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Despite my bitter realization as an adult I will never be a great Emcee, I still have that dream living inside me. I love stand up comedy. It opened me up and made me who I am. The years I put into comedy let that kid full of fear and fantasies become his own person and reality: Marito Lopez the comedian. Stand Up Comedy helped me create the person I’ve always wanted to be: confindent and funny; but the truth is, I’m a recovering alcoholic, and the bar and liquor atmospheres comedy brings me to is too dangerous for me right now. I had a year and half being sober in Toronto, but my obsession with doing comedy every night made me lose sight of how important my sobriety is. 2 and half months ago, I decided to stop relapsing and finally get help. Prior to entering my millionth Detox Center and Rehab Facility, I was doing pretty amazing things with incredible comedians I admire in Toronto. Even though I was drinking again, I was doing what I loved, and it wasn’t stand up: it was Hip-Hop. Jhanelle Dennis, Aisha Brown, Mark James Heath and I started recording podcasts where we talked about classic Hip Hop albums, launched a Hip-Hop blog/online magazine, and we successfully produced multiple Hip-Hop Story Telling comedy shows at the Comedy Bar in Toronto. It was beautiful. Most importantly, we decided to take it a step further and record our own rap song. Although it started off as a sloppy freestyle at a 3am hotel party in Toronto, “Baby Dick” became my dream of becoming a rapper turning into reality. I got Pino Russo, my supervisor at the juice bar I worked at, to produce a track for us. I showed my crew, and being the talented as fuck artists they are, we immediately wrote a hook and got to working on the verses. When we felt the writing was done, we drove up to Resolve Studios in Mississauga and we recorded the song. It was $40 dollars an hour to record but it was worth it because we learned about layering vocals, mastering and engineering a track, and most importantly, I felt like Diddy making our vision come to life in the studio.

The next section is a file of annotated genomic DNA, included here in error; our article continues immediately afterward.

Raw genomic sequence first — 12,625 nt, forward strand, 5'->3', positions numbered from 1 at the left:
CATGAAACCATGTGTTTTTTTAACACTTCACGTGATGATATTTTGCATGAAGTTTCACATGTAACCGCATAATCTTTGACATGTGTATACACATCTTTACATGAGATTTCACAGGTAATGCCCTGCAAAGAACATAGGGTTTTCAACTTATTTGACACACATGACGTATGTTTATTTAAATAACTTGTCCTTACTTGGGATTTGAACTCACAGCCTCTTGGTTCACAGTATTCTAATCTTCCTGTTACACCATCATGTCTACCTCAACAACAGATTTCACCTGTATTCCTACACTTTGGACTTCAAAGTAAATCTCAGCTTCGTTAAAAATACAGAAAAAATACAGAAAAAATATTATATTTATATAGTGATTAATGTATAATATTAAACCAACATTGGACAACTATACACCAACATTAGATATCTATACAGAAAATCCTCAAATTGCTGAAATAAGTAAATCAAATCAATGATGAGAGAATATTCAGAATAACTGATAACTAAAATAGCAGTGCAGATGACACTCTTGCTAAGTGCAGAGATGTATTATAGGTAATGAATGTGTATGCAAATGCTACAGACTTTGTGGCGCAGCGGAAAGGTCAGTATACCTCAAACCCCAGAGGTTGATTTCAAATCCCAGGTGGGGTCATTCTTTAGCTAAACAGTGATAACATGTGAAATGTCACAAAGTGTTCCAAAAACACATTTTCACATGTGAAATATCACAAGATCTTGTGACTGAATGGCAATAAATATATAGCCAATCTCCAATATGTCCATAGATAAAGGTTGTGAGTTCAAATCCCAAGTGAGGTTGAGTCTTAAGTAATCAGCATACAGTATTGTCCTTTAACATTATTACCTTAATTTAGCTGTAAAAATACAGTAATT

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But as I said, I relapsed, and our podcast, the comedy shows, the blogs, and “Baby Dick” were in an awful limbo. My team was determined though and they continued to do work as I was getting better in rehab. I love their hustle and their talents. I couldn’t ask for a better team. And when I got out of rehab (that’s a fucked up thing to say,) they welcomed me back with open arms and we got back to work like nothing was stopping our dream. And now, two and a half months after it looked like “Baby Dick” would be shelved forever, we made a lyric video for the song and put it on Youtube. Also, we are in the process of creating an EP full of more comedy rap songs. And although we are just comedians who are rapping, we are staying true to the elements of Hip-Hop: dope rhymes, dope beats, what more could you ask for? Mark James Heath is not only one of the best comedians in Canada, but he is also an incredibly talented Emcee and spoken word artist, who’s originally from Chicago! Aisha Brown and Jhanelle Dennis aren’t only two of the fastest rising comedians in Toronto, but they can also sing their asses off and rap the gigantic ass off of Nicki Minaj. Also, they’re both from Scarborough, bitches! And the newest addition to our team, the businessman, Kweku Winful will knock the fuck out of Stephen Harper and Donald Trump if he has to. And me, I’m not doing stand up comedy at the moment. A few gigs here and there, but thanks to “Baby Dick” and the marriage between Hip-Hop and comedy, I’m finally able to give the kid I used to be the dream he always wanted. Enjoy.

Written By: Marito Lopez tha god